Scotland's History Articles James IV, King of Scots 1488 – 1513

James IV, King of Scots 1488 – 1513

James IV

James was involved in the 1488 rebellion that saw his father, James III, killed at the Battle of Sauchieburn. As a 15 year old boy, it is unclear what he expected as the outcome of the rebellion but it seems clear that he carried the guilt of his father's death into his adult life. After the battle James did penance for his role in the rebellion and was to wear a celice – an uncomfortable metal chain – around his waist for the rest of his life.

Like his forefathers, James' reign was marked by the factional interests of the nobles in his court and, like previous Stewart monarchs, James fought to counter these to centralise power in his own hands.

James IV has been acclaimed by historians as the first true Renaissance king of Scotland. Under his rule, James patronised the arts and sciences and Scotland flourished as a result. It was during his reign that the first printing press was established in Scotland (1305).

During the same period James brought order to the Scottish kingdom. In 1493 he finished the work of previous Stewart kings in effectively ending the influence of the Lords of the Isles. From that date onward, the King of Scots would hold that title.

In 1502 he signed the Treaty of Perpetual Peace with Henry VII of England that went some way to ease the traditional enmity between the two nations. To cap the new warm relations with the old enemy James married Henry's daughter, Margaret Tudor in 1503.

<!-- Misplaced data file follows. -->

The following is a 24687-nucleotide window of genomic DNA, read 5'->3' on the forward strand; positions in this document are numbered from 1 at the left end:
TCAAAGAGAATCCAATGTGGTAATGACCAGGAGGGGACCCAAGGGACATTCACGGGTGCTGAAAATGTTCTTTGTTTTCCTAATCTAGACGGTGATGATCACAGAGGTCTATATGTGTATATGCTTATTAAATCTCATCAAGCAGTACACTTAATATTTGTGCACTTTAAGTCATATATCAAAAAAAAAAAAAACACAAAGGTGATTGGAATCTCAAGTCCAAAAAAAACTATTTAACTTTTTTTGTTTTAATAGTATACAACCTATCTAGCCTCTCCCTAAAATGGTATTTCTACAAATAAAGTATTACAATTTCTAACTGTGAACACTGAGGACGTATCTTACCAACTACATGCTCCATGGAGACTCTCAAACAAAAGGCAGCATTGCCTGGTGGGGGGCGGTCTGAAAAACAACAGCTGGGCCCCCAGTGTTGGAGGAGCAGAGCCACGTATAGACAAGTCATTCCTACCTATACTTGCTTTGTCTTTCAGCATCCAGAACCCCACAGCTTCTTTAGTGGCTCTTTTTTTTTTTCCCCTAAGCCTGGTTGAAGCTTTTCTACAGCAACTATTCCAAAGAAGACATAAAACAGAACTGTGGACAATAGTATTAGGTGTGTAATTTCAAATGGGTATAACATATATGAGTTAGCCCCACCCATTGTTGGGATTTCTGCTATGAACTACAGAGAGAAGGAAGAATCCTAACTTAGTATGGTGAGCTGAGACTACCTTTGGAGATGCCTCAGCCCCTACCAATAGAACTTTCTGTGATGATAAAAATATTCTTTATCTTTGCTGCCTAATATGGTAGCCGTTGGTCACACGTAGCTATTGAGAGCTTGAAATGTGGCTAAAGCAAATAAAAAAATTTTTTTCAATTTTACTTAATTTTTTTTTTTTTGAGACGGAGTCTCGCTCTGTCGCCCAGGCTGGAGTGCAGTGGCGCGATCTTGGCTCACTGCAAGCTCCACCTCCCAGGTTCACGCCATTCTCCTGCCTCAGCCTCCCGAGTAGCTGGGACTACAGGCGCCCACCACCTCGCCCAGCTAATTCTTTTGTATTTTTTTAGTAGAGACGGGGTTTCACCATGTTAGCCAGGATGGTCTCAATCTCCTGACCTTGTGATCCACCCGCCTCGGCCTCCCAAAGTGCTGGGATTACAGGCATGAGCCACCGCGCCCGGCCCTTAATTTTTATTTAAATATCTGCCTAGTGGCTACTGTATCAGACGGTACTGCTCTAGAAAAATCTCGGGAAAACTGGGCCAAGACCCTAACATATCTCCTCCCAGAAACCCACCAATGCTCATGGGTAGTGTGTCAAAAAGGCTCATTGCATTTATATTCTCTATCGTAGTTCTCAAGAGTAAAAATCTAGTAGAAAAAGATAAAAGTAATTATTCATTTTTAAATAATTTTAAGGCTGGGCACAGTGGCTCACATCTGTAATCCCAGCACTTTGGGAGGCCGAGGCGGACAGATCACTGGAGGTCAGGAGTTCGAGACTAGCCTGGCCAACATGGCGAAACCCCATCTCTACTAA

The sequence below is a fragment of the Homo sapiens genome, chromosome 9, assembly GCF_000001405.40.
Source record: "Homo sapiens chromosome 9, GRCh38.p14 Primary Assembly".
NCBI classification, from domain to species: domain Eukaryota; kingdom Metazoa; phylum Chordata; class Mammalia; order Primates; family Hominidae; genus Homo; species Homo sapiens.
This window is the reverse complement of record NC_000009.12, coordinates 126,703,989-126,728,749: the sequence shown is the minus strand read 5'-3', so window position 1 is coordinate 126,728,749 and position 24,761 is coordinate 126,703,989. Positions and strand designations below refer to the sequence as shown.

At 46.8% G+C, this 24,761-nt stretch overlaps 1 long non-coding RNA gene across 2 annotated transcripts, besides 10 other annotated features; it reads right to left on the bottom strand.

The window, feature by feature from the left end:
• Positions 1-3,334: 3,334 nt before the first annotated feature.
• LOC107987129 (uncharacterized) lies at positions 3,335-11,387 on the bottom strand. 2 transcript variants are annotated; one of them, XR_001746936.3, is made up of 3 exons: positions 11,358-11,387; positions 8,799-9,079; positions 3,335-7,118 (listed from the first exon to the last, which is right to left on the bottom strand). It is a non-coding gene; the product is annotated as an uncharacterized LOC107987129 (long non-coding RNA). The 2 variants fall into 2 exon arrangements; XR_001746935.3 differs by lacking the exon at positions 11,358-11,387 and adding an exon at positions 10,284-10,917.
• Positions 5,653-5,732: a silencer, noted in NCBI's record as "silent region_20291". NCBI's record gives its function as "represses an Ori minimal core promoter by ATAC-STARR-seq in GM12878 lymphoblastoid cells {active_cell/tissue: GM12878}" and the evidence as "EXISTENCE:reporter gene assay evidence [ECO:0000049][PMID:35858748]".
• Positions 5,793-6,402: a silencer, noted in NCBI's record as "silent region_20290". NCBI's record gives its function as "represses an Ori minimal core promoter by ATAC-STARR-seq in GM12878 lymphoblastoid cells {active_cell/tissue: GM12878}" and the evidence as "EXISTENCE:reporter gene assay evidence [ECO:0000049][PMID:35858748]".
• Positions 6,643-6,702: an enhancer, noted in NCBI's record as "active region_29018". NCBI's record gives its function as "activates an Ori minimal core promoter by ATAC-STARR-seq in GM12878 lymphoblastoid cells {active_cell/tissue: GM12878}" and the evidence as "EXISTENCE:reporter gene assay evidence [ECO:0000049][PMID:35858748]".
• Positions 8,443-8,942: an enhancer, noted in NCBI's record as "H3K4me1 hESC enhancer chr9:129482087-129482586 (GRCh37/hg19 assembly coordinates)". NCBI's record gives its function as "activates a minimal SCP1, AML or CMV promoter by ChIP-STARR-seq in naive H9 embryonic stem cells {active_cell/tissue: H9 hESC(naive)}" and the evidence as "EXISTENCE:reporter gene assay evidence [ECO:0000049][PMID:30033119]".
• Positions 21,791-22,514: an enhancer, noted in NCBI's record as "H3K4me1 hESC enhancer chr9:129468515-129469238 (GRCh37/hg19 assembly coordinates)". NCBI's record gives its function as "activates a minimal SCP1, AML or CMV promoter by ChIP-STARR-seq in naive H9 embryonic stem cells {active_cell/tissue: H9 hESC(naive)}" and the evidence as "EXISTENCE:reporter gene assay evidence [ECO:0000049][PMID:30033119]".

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This was an important marriage for both nations. For Henry, the marriage into one of Europe's most established monarchies gave a patina of legitimacy to the new Tudor royal line. For James, the marriage raised the interesting opportunity of a future offspring of the marriage having a claim to the English throne.

The new peace and goodwill established between the two nations lasted until 1513 when international matters forced James to make the most difficult of decisions. As part of a long-running conflict in Italy, England and France ended up at war. Under the obligations of the Auld Alliance (signed by John Balliol in 1295) James was honour-bound to aid the French and invade England. This was naturally at odds with the Treaty he had signed with Henry VII in 1502.

James made up his mind. He declared war on England and led his army south. The campaign was a disaster. On the 9th September 1513 James led his army into battle at Flodden, Northumberland. The Scots were slaughtered with many of the Scottish nobility killed. James was one of that number.

As a final side note, James was the last King of Scots to speak Gaelic.

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